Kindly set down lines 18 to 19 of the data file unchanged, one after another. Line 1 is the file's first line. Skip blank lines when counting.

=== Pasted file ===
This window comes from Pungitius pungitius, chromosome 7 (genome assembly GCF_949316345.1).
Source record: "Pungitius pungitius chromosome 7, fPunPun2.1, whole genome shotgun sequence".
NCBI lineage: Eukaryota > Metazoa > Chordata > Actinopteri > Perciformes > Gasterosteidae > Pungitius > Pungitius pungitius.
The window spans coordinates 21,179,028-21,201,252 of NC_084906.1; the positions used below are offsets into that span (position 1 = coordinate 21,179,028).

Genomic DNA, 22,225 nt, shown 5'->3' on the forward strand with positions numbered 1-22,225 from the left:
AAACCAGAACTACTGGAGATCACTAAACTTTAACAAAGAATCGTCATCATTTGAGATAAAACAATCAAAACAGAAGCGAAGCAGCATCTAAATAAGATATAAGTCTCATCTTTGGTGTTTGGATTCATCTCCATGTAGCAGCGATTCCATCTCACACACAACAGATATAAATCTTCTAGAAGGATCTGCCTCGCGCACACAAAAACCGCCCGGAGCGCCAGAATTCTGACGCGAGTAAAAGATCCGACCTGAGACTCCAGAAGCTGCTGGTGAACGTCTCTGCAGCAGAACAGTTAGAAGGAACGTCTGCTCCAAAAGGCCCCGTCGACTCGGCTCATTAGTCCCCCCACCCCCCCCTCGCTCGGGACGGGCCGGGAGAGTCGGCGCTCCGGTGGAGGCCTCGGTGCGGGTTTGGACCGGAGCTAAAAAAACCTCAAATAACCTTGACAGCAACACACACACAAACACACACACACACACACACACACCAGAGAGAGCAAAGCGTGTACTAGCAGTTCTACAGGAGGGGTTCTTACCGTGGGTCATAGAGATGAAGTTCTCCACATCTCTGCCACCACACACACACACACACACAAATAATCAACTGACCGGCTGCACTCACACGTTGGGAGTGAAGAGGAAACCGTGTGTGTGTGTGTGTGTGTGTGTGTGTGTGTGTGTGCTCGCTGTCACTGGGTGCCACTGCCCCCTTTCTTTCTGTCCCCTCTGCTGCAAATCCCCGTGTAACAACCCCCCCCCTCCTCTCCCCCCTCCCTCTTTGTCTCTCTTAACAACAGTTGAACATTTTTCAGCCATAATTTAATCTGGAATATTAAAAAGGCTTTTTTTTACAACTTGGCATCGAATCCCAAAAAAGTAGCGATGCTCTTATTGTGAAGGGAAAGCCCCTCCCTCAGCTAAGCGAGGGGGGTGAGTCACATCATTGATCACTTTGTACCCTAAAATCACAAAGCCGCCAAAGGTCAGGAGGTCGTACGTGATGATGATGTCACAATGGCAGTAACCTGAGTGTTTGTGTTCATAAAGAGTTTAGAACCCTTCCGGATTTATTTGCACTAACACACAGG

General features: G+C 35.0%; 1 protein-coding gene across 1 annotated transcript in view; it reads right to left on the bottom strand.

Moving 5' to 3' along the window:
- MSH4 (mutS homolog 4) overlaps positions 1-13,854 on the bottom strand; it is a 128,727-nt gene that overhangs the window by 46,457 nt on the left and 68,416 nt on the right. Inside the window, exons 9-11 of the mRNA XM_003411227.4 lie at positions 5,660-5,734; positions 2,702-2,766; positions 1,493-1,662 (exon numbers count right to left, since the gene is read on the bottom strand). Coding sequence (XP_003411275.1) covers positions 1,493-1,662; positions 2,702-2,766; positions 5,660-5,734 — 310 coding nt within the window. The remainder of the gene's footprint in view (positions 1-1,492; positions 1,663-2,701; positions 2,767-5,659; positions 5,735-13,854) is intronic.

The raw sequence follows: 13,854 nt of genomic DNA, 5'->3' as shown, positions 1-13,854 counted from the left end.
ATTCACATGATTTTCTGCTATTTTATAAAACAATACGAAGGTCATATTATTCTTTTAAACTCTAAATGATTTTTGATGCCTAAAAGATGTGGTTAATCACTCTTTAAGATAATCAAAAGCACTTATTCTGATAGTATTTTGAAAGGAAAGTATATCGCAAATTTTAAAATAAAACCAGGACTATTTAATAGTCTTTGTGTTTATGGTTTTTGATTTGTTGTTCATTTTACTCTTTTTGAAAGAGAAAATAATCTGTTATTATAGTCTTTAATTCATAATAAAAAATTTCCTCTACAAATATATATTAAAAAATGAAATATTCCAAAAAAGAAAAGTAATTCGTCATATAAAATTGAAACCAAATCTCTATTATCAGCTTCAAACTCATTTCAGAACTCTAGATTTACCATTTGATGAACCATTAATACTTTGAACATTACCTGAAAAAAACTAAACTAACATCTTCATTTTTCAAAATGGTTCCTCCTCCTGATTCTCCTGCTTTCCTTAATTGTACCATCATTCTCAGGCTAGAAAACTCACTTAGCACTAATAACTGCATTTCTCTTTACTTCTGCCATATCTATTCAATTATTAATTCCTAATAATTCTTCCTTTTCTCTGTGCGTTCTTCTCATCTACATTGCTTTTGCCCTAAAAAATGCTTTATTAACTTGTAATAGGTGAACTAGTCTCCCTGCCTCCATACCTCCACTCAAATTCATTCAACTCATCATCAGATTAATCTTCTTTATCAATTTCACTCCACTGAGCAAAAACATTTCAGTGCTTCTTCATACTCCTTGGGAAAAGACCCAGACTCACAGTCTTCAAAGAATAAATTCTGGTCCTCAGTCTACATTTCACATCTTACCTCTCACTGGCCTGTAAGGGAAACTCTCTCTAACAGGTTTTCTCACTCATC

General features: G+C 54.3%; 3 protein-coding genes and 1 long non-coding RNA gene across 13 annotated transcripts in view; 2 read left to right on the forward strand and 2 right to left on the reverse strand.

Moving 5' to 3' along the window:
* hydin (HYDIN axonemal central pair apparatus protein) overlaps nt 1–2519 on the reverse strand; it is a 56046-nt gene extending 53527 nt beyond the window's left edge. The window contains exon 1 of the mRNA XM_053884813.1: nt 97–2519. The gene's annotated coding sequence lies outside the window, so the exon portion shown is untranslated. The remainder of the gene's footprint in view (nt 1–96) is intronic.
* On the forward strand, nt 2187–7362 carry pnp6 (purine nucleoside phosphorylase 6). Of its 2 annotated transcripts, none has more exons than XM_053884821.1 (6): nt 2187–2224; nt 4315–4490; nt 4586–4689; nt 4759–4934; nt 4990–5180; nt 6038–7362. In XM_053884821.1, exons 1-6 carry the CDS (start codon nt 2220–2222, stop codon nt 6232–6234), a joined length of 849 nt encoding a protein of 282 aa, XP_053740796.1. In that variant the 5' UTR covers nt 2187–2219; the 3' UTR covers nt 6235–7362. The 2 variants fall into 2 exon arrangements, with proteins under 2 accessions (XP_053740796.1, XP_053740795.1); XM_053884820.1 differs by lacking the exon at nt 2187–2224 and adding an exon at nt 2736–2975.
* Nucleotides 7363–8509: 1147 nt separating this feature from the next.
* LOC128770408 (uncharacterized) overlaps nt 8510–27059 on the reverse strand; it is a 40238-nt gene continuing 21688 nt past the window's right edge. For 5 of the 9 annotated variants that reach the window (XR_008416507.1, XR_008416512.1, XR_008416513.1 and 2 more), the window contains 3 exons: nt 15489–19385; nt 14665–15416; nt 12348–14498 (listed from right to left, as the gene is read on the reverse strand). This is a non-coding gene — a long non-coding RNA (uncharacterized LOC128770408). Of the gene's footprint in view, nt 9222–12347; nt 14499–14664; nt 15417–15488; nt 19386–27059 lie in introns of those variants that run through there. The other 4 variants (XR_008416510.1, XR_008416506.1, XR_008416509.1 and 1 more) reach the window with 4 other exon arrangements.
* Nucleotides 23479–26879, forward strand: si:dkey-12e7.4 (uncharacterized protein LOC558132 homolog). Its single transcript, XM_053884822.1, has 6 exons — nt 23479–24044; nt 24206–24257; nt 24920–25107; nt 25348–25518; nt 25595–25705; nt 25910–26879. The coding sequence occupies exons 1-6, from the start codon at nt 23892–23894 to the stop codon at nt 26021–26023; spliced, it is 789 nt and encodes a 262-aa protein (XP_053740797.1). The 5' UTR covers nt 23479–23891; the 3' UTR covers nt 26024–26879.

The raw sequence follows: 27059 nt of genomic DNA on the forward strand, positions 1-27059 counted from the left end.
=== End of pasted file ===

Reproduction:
* Nucleotides 23479–26879, forward strand: si:dkey-12e7.4 (uncharacterized protein LOC558132 homolog). Its single transcript, XM_053884822.1, has 6 exons — nt 23479–24044; nt 24206–24257; nt 24920–25107; nt 25348–25518; nt 25595–25705; nt 25910–26879. The coding sequence occupies exons 1-6, from the start codon at nt 23892–23894 to the stop codon at nt 26021–26023; spliced, it is 789 nt and encodes a 262-aa protein (XP_053740797.1). The 5' UTR covers nt 23479–23891; the 3' UTR covers nt 26024–26879.

The raw sequence follows: 27059 nt of genomic DNA on the forward strand, positions 1-27059 counted from the left end.